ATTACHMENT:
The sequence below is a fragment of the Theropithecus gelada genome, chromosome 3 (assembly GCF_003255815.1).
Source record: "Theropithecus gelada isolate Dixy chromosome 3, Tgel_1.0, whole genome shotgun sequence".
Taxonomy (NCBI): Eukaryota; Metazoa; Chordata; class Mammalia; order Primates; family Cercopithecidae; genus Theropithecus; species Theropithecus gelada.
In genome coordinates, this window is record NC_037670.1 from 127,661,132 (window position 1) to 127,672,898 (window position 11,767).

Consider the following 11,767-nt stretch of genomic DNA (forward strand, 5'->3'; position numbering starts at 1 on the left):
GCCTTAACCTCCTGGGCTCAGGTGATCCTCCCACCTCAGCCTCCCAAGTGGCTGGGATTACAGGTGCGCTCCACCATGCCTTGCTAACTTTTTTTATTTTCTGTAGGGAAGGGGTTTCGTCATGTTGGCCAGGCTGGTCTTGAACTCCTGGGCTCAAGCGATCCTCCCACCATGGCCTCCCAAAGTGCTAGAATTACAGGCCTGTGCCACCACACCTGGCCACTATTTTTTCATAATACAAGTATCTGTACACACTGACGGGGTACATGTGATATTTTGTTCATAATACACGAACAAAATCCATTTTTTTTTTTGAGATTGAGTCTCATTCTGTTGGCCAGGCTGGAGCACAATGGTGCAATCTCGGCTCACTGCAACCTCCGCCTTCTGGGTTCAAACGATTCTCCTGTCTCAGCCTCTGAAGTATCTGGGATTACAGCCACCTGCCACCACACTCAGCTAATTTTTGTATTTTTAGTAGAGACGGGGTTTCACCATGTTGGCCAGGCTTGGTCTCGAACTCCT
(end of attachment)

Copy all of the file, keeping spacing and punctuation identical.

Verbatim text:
The sequence below is a fragment of the Theropithecus gelada genome, chromosome 3 (assembly GCF_003255815.1).
Source record: "Theropithecus gelada isolate Dixy chromosome 3, Tgel_1.0, whole genome shotgun sequence".
Taxonomy (NCBI): Eukaryota; Metazoa; Chordata; class Mammalia; order Primates; family Cercopithecidae; genus Theropithecus; species Theropithecus gelada.
In genome coordinates, this window is record NC_037670.1 from 127,661,132 (window position 1) to 127,672,898 (window position 11,767).

Consider the following 11,767-nt stretch of genomic DNA (forward strand, 5'->3'; position numbering starts at 1 on the left):
GCCTTAACCTCCTGGGCTCAGGTGATCCTCCCACCTCAGCCTCCCAAGTGGCTGGGATTACAGGTGCGCTCCACCATGCCTTGCTAACTTTTTTTATTTTCTGTAGGGAAGGGGTTTCGTCATGTTGGCCAGGCTGGTCTTGAACTCCTGGGCTCAAGCGATCCTCCCACCATGGCCTCCCAAAGTGCTAGAATTACAGGCCTGTGCCACCACACCTGGCCACTATTTTTTCATAATACAAGTATCTGTACACACTGACGGGGTACATGTGATATTTTGTTCATAATACACGAACAAAATCCATTTTTTTTTTTGAGATTGAGTCTCATTCTGTTGGCCAGGCTGGAGCACAATGGTGCAATCTCGGCTCACTGCAACCTCCGCCTTCTGGGTTCAAACGATTCTCCTGTCTCAGCCTCTGAAGTATCTGGGATTACAGCCACCTGCCACCACACTCAGCTAATTTTTGTATTTTTAGTAGAGACGGGGTTTCACCATGTTGGCCAGGCTTGGTCTCGAACTCCT